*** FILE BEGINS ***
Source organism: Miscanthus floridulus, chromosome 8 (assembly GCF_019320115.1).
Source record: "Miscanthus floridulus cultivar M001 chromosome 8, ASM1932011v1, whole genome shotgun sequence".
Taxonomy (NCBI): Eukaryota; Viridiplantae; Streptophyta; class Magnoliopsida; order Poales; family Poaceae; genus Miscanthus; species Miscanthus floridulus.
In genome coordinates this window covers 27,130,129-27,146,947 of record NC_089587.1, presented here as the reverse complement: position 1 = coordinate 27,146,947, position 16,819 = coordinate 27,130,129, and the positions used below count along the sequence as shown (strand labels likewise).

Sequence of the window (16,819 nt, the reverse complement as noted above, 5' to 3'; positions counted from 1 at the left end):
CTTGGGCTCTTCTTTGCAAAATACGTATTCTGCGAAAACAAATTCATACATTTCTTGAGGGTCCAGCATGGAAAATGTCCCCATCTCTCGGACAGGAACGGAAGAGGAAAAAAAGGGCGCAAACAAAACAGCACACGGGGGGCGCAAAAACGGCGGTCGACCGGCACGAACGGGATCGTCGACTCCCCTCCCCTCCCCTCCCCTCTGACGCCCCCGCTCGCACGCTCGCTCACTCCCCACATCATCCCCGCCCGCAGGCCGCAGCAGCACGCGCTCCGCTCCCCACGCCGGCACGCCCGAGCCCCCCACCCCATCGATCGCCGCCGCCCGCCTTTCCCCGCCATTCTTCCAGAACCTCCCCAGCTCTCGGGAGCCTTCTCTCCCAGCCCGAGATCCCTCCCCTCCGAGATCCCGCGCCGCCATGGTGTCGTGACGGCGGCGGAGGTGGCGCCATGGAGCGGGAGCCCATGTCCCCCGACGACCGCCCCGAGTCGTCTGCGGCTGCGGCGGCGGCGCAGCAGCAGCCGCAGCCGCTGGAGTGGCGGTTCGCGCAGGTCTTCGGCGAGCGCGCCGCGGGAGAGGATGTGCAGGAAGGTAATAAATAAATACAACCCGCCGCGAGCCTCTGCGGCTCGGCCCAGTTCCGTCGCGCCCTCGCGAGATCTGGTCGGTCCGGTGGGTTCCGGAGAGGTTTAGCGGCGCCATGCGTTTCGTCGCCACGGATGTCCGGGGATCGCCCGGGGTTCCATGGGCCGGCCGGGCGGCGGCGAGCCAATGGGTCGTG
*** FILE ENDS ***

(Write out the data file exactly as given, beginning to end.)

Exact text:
Source organism: Miscanthus floridulus, chromosome 8 (assembly GCF_019320115.1).
Source record: "Miscanthus floridulus cultivar M001 chromosome 8, ASM1932011v1, whole genome shotgun sequence".
Taxonomy (NCBI): Eukaryota; Viridiplantae; Streptophyta; class Magnoliopsida; order Poales; family Poaceae; genus Miscanthus; species Miscanthus floridulus.
In genome coordinates this window covers 27,130,129-27,146,947 of record NC_089587.1, presented here as the reverse complement: position 1 = coordinate 27,146,947, position 16,819 = coordinate 27,130,129, and the positions used below count along the sequence as shown (strand labels likewise).

Sequence of the window (16,819 nt, the reverse complement as noted above, 5' to 3'; positions counted from 1 at the left end):
CTTGGGCTCTTCTTTGCAAAATACGTATTCTGCGAAAACAAATTCATACATTTCTTGAGGGTCCAGCATGGAAAATGTCCCCATCTCTCGGACAGGAACGGAAGAGGAAAAAAAGGGCGCAAACAAAACAGCACACGGGGGGCGCAAAAACGGCGGTCGACCGGCACGAACGGGATCGTCGACTCCCCTCCCCTCCCCTCCCCTCTGACGCCCCCGCTCGCACGCTCGCTCACTCCCCACATCATCCCCGCCCGCAGGCCGCAGCAGCACGCGCTCCGCTCCCCACGCCGGCACGCCCGAGCCCCCCACCCCATCGATCGCCGCCGCCCGCCTTTCCCCGCCATTCTTCCAGAACCTCCCCAGCTCTCGGGAGCCTTCTCTCCCAGCCCGAGATCCCTCCCCTCCGAGATCCCGCGCCGCCATGGTGTCGTGACGGCGGCGGAGGTGGCGCCATGGAGCGGGAGCCCATGTCCCCCGACGACCGCCCCGAGTCGTCTGCGGCTGCGGCGGCGGCGCAGCAGCAGCCGCAGCCGCTGGAGTGGCGGTTCGCGCAGGTCTTCGGCGAGCGCGCCGCGGGAGAGGATGTGCAGGAAGGTAATAAATAAATACAACCCGCCGCGAGCCTCTGCGGCTCGGCCCAGTTCCGTCGCGCCCTCGCGAGATCTGGTCGGTCCGGTGGGTTCCGGAGAGGTTTAGCGGCGCCATGCGTTTCGTCGCCACGGATGTCCGGGGATCGCCCGGGGTTCCATGGGCCGGCCGGGCGGCGGCGAGCCAATGGGTCGTG